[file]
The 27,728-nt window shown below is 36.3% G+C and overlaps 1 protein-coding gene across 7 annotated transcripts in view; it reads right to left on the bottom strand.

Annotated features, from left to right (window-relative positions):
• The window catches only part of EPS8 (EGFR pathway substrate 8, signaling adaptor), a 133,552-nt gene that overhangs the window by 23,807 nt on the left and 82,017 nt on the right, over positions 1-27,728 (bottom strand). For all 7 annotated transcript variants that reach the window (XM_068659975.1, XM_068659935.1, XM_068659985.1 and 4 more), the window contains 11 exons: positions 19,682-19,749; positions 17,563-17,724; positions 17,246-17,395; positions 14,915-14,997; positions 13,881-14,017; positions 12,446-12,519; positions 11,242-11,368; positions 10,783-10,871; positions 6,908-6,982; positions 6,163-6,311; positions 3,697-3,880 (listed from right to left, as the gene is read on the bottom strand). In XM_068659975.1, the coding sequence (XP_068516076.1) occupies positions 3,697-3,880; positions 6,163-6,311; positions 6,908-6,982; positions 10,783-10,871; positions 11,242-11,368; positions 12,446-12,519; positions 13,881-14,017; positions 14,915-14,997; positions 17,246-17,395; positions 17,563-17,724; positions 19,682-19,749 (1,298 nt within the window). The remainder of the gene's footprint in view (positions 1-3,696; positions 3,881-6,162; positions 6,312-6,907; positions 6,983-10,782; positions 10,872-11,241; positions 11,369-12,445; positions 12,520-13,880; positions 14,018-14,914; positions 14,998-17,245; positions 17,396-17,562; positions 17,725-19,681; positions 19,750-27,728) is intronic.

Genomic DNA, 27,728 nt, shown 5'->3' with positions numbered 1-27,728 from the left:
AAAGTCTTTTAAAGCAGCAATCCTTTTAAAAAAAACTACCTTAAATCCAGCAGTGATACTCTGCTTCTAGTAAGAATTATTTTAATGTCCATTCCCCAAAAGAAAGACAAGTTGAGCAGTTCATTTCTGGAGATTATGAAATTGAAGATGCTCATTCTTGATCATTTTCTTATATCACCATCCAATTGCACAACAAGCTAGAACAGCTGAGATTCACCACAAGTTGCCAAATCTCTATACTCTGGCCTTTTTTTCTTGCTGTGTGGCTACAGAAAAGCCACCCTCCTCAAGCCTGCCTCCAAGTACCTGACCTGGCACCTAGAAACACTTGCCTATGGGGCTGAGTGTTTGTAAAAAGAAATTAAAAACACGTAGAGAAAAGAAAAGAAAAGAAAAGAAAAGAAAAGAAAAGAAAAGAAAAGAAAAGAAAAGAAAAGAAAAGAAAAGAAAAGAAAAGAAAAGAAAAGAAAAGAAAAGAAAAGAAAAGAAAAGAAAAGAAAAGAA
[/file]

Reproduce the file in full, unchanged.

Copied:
The 27,728-nt window shown below is 36.3% G+C and overlaps 1 protein-coding gene across 7 annotated transcripts in view; it reads right to left on the bottom strand.

Annotated features, from left to right (window-relative positions):
• The window catches only part of EPS8 (EGFR pathway substrate 8, signaling adaptor), a 133,552-nt gene that overhangs the window by 23,807 nt on the left and 82,017 nt on the right, over positions 1-27,728 (bottom strand). For all 7 annotated transcript variants that reach the window (XM_068659975.1, XM_068659935.1, XM_068659985.1 and 4 more), the window contains 11 exons: positions 19,682-19,749; positions 17,563-17,724; positions 17,246-17,395; positions 14,915-14,997; positions 13,881-14,017; positions 12,446-12,519; positions 11,242-11,368; positions 10,783-10,871; positions 6,908-6,982; positions 6,163-6,311; positions 3,697-3,880 (listed from right to left, as the gene is read on the bottom strand). In XM_068659975.1, the coding sequence (XP_068516076.1) occupies positions 3,697-3,880; positions 6,163-6,311; positions 6,908-6,982; positions 10,783-10,871; positions 11,242-11,368; positions 12,446-12,519; positions 13,881-14,017; positions 14,915-14,997; positions 17,246-17,395; positions 17,563-17,724; positions 19,682-19,749 (1,298 nt within the window). The remainder of the gene's footprint in view (positions 1-3,696; positions 3,881-6,162; positions 6,312-6,907; positions 6,983-10,782; positions 10,872-11,241; positions 11,369-12,445; positions 12,520-13,880; positions 14,018-14,914; positions 14,998-17,245; positions 17,396-17,562; positions 17,725-19,681; positions 19,750-27,728) is intronic.

Genomic DNA, 27,728 nt, shown 5'->3' with positions numbered 1-27,728 from the left:
AAAGTCTTTTAAAGCAGCAATCCTTTTAAAAAAAACTACCTTAAATCCAGCAGTGATACTCTGCTTCTAGTAAGAATTATTTTAATGTCCATTCCCCAAAAGAAAGACAAGTTGAGCAGTTCATTTCTGGAGATTATGAAATTGAAGATGCTCATTCTTGATCATTTTCTTATATCACCATCCAATTGCACAACAAGCTAGAACAGCTGAGATTCACCACAAGTTGCCAAATCTCTATACTCTGGCCTTTTTTTCTTGCTGTGTGGCTACAGAAAAGCCACCCTCCTCAAGCCTGCCTCCAAGTACCTGACCTGGCACCTAGAAACACTTGCCTATGGGGCTGAGTGTTTGTAAAAAGAAATTAAAAACACGTAGAGAAAAGAAAAGAAAAGAAAAGAAAAGAAAAGAAAAGAAAAGAAAAGAAAAGAAAAGAAAAGAAAAGAAAAGAAAAGAAAAGAAAAGAAAAGAAAAGAAAAGAAAAGAAAAGAAAAGAAAAGAAAAGAA